Why Are We In Puerto Rico?

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We can argue whether Sonia Sotomayor, President Obama's nominee to replace retiring Justice David Souter, would be the first Hispanic to serve on the Supreme Court. It's beyond dispute that she would be the first Puerto Rican. Sotomayor was born and raised in the Bronx, but her parents migrated to New York from Puerto Rico, and Sotomayor retains a strong ethnic identification with that Caribbean island....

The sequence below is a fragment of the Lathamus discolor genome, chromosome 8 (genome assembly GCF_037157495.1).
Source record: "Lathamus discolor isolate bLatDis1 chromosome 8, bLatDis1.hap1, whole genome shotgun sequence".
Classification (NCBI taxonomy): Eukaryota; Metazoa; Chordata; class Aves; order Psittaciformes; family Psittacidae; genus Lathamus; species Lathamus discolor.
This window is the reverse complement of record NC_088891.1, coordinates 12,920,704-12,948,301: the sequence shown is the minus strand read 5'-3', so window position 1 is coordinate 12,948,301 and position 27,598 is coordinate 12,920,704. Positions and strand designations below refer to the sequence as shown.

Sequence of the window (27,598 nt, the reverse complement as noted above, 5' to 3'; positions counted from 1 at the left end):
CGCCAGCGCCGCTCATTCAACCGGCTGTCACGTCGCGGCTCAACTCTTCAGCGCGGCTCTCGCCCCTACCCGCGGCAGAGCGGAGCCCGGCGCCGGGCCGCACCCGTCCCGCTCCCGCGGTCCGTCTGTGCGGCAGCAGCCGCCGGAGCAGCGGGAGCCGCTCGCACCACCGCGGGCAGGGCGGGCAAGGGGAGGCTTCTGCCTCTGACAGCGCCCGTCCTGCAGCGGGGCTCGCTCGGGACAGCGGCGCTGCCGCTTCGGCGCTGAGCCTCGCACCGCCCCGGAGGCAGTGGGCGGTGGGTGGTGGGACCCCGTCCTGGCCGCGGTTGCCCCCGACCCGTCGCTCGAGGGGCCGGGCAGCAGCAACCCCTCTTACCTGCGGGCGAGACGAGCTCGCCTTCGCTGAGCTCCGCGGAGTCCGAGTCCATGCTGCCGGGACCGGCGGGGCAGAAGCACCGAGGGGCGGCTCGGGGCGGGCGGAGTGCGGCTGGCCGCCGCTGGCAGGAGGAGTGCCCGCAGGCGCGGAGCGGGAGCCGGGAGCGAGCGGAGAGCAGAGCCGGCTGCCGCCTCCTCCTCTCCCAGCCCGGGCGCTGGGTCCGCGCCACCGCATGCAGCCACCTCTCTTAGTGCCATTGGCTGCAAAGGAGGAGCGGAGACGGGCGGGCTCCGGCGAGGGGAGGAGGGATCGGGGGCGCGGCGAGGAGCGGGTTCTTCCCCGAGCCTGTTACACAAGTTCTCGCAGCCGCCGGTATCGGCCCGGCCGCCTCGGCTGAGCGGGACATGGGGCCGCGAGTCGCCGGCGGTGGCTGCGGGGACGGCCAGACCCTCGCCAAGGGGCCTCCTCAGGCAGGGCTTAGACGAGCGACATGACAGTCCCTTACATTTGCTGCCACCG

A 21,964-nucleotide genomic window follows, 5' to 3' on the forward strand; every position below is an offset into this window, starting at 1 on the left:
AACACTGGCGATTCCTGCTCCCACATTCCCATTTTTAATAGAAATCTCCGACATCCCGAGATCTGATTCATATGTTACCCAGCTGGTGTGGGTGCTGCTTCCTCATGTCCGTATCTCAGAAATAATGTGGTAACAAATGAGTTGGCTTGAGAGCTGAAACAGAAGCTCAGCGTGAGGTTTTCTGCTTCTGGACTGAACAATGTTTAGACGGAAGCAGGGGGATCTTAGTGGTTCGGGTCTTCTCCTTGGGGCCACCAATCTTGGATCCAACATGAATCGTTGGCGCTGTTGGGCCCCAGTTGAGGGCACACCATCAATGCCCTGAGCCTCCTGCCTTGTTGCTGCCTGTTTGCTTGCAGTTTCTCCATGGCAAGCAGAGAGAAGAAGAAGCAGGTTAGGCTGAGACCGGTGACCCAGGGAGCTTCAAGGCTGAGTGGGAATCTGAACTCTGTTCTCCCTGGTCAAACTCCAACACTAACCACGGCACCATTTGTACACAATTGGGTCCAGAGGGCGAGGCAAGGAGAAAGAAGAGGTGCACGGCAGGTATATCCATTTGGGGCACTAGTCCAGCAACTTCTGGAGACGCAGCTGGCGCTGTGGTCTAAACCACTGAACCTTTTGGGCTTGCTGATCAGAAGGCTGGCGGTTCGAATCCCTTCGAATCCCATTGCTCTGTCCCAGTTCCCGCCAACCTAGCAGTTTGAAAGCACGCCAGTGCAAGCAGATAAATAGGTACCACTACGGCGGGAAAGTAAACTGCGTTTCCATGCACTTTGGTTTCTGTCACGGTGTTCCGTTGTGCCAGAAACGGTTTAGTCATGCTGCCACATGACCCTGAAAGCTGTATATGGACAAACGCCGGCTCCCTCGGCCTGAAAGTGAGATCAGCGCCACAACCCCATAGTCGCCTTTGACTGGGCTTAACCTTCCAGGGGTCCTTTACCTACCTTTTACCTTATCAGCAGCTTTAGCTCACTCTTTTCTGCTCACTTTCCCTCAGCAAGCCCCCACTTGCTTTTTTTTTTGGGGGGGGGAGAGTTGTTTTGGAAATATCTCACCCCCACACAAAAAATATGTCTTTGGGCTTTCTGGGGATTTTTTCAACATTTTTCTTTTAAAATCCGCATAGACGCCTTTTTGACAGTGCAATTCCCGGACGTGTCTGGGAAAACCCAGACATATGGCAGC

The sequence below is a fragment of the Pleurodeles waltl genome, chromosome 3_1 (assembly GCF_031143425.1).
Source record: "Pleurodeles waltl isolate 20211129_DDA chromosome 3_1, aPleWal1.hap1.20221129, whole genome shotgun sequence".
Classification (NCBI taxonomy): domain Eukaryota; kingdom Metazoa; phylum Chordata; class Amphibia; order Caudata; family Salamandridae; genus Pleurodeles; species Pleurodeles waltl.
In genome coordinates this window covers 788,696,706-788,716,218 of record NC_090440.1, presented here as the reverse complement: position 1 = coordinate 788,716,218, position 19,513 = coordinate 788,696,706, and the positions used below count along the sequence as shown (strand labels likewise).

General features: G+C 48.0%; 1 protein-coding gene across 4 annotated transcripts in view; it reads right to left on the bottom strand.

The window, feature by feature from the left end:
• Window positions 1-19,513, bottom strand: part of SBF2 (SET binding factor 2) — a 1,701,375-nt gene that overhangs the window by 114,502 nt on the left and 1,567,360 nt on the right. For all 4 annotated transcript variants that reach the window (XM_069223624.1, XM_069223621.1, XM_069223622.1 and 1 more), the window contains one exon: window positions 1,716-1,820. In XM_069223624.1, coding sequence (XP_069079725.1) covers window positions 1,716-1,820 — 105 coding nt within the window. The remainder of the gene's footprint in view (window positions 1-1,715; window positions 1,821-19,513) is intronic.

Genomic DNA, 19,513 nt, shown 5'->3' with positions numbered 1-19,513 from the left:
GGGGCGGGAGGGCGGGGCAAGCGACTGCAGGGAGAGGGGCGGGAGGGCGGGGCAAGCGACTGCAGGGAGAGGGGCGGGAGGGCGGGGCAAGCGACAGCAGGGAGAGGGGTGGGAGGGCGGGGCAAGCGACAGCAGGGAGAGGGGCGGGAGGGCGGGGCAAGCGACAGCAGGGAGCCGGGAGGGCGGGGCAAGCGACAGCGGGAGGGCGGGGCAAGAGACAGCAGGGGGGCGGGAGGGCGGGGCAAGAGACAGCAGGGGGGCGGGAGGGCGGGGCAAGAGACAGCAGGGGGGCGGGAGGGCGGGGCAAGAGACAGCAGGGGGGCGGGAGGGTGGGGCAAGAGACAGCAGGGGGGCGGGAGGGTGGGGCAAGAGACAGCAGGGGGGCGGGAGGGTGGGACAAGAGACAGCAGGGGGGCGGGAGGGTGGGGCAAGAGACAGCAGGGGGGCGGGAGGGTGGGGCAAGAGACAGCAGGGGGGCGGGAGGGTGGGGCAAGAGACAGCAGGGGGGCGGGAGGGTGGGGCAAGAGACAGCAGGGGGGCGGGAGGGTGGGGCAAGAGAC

Almost from the beginning, the U.S. was at a loss about what to do with Puerto Rico. An 1899 book by Frederick A. Ober titled Puerto Rico and Its Resources rhapsodized about the new colony's ability to provide sugar cane and coffee to the continental U.S., which in turn could sell Puerto Rico machinery, flour, cotton, and wool. But Latin America was awash in sugar cane and coffee, and the Puerto Rican population was too poor to provide much of a market for manufactured goods. (The island wouldn't industrialize in any significant way until 1935, when President Roosevelt created the Puerto Rico Reconstruction Administration.) Ober made a more compelling case for the island's military value, "with numerous excellent harbours for the assembling and refitting of our fleets." Various military installations would be built there, but after World War II the island became strategically negligible. Today only one Army base remains.

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